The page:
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Pelosi on infrastructure

Speaker of the House Nancy Pelosi (D-CA) speaks before signing H.R. 5305, the Extending Government Funding and Delivering Emergency Assistance Act, after the House passed the legislation September 30, 2021 in Washington, DC. Congress avoided a governmental shutdown with the passage of the legislation, funding the government through early December. (Photo: Win McNamee/Getty Images)

Progressives Hold the Line as 'Manchema' Side With Oligarchy Against Biden Agenda

"We won't let massive corporations, billionaires, and a few conservative Democrats stand in the way of delivering transformational progress for millions of working people," said Rep. Pramila Jayapal. "Stick to the plan. Pass both bills, together."

Jon Queally

Political observers predicted three options late Thursday as it remained unclear whether Speaker of the House Nancy Pelosi would still hold a vote on the Bipartisan Infrastructure Framework, or BIF, which has stirred a Capitol Hill fight between a small band of corporate Democrats in Congress and the rest of the party anchored by the Congressional Progressive Caucus.

As of this writing, there was no final word other than promises earlier in the day by Pelosi that a vote would come—even though fresh public comments from Sen. Joe Manchin (D-W.V.) made it clear that a chasm remains between his opposition and that of Sen. Kyrsten Sinema (D-Ariz.) and House Democrats  on the $3.5 trillion Build Back Better Act that must ultimately be passed via the bicameral reconciliation process.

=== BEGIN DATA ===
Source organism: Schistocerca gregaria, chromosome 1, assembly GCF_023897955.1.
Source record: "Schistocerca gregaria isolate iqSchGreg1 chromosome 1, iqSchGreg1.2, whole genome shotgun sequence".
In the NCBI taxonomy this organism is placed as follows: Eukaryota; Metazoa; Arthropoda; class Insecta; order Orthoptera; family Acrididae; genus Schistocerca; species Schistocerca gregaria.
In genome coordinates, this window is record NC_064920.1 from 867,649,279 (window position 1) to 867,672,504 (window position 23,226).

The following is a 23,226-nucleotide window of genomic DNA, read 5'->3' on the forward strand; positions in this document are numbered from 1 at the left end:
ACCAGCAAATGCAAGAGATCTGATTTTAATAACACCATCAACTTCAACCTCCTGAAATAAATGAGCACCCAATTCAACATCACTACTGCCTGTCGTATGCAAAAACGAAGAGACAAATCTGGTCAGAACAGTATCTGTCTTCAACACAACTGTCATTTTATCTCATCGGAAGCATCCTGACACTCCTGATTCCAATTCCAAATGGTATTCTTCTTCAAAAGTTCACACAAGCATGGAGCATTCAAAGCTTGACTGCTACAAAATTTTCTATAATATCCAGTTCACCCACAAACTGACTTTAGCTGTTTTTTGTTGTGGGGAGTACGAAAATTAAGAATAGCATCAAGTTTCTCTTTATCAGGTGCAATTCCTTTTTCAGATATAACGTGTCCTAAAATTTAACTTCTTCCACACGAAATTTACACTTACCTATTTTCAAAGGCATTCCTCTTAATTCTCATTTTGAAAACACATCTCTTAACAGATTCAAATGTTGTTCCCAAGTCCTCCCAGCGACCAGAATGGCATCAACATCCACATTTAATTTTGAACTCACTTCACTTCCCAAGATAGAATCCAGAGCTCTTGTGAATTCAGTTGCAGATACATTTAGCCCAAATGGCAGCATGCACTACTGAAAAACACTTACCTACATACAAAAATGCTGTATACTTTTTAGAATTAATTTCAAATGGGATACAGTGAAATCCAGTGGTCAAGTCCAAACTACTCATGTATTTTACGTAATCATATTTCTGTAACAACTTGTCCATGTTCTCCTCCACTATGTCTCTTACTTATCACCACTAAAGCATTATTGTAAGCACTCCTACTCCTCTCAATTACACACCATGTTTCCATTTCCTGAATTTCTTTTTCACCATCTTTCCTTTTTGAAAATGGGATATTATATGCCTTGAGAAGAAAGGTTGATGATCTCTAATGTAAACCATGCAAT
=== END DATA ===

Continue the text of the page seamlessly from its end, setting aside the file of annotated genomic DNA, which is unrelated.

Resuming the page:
According to Politico, a vote is possible, but it remains unclear where the votes would come from to see it pass. Citing sources, the outlet reported:

During a private leadership meeting Thursday morning, several members of Pelosi's team expressed reservations about bringing the bill to the floor given the lack of support within the caucus. But later, during a private meeting with moderate Democrats, Pelosi reiterated her intention to hold the vote later in the day, according to multiple people familiar with the discussions. 

How it could work: Multiple Democrats said one way it could work would be to hold the vote open until Pelosi can corral enough members for passage, whether that be from the progressive wing of the caucus or from Republicans who support the infrastructure bill. One member described it as a "staredown" strategy.  Bring in the troops: Pelosi has also called in reinforcements from labor groups, who are sending letters to members of Congress urging them to support the bill.

The three most likely outcomes for a Thursday night vote include: 1) Pelosi pulls the scheduled vote from the floor because she knows she doesn't have the votes; 2) the vote is held and members of the CPC and other Democrats vote it down as they have promised to do; or 3) a vote is held and enough renegade Republicans join with some number of Democrats to sabotage the progressive efforts to block the bill before an agreement on reconciliation is reached.